bulging case and apple repair

Discussion in 'MacBook Pro' started by darkwing, Jun 27, 2008.

  1. darkwing macrumors 65816

    Joined:
    Jan 6, 2004
    #1
    I have the latch bulge on my c2d MBP 17" as shown in this thread:

    http://forums.macrumors.com/showthread.php?t=418277

    I was told by apple that this would be covered even if I didn't have Applecare, which I do. I sent it off and got it repaired, but it came back with a wiped hard drive and a broken battery. They are sending me the new battery, but they won't do anything about the fact they wiped my drive. They included a generic piece of paper saying some issue was found that required a reinstall, however there were no issues and I only authorized them to fix the broken case. I had my important stuff backed up, but not my unimportant stuff so that'll take some time to fix. I'll probably file a case in small claims court here (since they do business in my state) and see if I can get something for my time.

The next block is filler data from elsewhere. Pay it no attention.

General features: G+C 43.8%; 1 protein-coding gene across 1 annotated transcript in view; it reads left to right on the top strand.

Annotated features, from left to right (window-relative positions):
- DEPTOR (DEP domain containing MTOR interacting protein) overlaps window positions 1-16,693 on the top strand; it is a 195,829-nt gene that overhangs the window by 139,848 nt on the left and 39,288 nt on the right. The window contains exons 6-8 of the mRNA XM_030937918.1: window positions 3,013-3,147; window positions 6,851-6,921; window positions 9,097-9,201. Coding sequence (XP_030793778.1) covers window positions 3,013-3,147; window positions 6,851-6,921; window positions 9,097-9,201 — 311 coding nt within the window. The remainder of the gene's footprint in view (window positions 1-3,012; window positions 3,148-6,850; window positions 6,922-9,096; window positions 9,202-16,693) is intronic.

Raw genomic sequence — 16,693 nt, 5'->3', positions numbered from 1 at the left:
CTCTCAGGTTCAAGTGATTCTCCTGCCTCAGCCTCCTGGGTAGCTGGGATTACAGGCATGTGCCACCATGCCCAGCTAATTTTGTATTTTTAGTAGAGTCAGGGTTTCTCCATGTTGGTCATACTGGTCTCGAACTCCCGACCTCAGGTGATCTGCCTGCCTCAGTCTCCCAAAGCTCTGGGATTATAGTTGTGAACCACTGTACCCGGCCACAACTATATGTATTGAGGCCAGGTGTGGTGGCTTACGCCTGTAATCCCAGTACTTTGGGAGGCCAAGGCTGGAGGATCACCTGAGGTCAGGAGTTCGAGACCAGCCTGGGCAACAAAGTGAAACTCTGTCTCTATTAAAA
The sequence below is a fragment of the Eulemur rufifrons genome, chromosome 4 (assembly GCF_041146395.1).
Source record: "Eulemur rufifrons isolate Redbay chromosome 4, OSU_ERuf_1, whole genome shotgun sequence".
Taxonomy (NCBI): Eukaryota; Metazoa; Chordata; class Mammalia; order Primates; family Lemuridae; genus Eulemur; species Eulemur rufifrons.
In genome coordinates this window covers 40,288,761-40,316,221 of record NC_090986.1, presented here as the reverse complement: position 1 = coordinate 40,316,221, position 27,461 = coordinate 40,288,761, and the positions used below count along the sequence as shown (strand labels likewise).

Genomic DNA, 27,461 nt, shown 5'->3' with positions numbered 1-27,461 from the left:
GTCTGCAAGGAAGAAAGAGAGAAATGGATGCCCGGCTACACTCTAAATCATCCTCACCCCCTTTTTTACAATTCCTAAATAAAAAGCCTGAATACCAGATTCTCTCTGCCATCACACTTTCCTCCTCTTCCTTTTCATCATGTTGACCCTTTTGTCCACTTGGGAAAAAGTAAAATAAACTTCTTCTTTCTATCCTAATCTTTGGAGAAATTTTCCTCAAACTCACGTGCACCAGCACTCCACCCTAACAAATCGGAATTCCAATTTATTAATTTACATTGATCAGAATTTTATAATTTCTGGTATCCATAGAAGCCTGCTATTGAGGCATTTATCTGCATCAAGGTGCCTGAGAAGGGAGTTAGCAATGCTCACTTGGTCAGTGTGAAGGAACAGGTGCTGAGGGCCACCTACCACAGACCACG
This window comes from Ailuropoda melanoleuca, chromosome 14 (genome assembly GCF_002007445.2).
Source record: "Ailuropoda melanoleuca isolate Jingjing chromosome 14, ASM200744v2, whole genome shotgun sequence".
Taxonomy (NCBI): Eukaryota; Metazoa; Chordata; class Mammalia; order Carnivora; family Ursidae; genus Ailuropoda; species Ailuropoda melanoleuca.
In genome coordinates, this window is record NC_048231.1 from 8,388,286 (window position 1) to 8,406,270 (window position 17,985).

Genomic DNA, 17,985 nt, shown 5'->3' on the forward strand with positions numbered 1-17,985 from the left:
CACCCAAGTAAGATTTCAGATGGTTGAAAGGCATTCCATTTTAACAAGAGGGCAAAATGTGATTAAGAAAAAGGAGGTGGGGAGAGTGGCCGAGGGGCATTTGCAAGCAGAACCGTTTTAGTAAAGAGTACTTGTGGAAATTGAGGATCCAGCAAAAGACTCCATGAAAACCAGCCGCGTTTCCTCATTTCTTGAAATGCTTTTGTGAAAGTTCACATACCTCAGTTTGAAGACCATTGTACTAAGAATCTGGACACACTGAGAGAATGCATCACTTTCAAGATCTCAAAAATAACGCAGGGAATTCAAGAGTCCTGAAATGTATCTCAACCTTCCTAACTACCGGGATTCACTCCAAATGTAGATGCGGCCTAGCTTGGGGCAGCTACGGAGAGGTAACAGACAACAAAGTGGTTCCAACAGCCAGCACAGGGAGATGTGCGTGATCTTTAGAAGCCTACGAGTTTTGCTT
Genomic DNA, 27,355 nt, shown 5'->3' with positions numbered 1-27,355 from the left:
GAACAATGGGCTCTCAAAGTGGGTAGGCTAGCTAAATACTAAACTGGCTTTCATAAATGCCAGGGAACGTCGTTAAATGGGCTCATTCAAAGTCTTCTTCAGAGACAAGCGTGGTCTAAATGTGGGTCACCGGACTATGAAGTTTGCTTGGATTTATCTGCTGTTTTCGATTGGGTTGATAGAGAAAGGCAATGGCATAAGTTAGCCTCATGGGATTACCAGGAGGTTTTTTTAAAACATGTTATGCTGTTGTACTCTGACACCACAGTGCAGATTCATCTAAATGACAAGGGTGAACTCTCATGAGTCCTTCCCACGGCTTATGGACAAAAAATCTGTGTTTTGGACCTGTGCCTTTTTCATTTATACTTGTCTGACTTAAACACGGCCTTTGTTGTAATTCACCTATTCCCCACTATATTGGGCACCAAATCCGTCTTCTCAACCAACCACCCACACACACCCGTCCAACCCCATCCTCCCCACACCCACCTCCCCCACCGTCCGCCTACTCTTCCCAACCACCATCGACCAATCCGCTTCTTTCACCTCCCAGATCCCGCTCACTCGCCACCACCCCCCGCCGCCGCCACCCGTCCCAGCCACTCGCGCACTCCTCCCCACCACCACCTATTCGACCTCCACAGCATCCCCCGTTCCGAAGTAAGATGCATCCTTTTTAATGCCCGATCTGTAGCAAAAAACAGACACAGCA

I wouldn't care so much, except that I didn't authorize them to inspect anything relating to software. They had no business doing it. The worst part is they can't even tell me why they had to do it. If only they could work out their design flaws (after 5 years of this case, you'd think they could) then it wouldn't be a problem.

    This is going to be my last Apple product. I've been thinking of switching back to Linux for some time now, and there's no reason for me to pay a premium on Apple's hardware without their OS. Perhaps I will change my mind.
     
  2. alphaod macrumors Core

    alphaod

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    NYC
    #2